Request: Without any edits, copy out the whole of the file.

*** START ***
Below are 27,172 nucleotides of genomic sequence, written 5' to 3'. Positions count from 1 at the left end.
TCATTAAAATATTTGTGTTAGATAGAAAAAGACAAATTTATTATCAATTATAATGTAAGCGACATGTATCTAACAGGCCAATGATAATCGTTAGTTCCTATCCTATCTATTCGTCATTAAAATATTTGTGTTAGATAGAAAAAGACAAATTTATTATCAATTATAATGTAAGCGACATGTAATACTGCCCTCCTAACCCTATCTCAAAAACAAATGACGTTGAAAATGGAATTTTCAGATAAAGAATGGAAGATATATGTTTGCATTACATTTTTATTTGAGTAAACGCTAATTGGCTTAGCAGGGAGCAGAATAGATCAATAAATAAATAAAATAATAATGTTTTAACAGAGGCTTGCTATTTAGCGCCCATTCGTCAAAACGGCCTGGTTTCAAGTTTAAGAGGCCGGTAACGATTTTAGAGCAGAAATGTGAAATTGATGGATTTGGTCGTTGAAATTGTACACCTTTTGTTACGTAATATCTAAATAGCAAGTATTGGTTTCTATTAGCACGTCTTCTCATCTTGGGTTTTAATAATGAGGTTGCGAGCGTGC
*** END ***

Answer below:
Below are 27,172 nucleotides of genomic sequence, written 5' to 3'. Positions count from 1 at the left end.
TCATTAAAATATTTGTGTTAGATAGAAAAAGACAAATTTATTATCAATTATAATGTAAGCGACATGTATCTAACAGGCCAATGATAATCGTTAGTTCCTATCCTATCTATTCGTCATTAAAATATTTGTGTTAGATAGAAAAAGACAAATTTATTATCAATTATAATGTAAGCGACATGTAATACTGCCCTCCTAACCCTATCTCAAAAACAAATGACGTTGAAAATGGAATTTTCAGATAAAGAATGGAAGATATATGTTTGCATTACATTTTTATTTGAGTAAACGCTAATTGGCTTAGCAGGGAGCAGAATAGATCAATAAATAAATAAAATAATAATGTTTTAACAGAGGCTTGCTATTTAGCGCCCATTCGTCAAAACGGCCTGGTTTCAAGTTTAAGAGGCCGGTAACGATTTTAGAGCAGAAATGTGAAATTGATGGATTTGGTCGTTGAAATTGTACACCTTTTGTTACGTAATATCTAAATAGCAAGTATTGGTTTCTATTAGCACGTCTTCTCATCTTGGGTTTTAATAATGAGGTTGCGAGCGTGC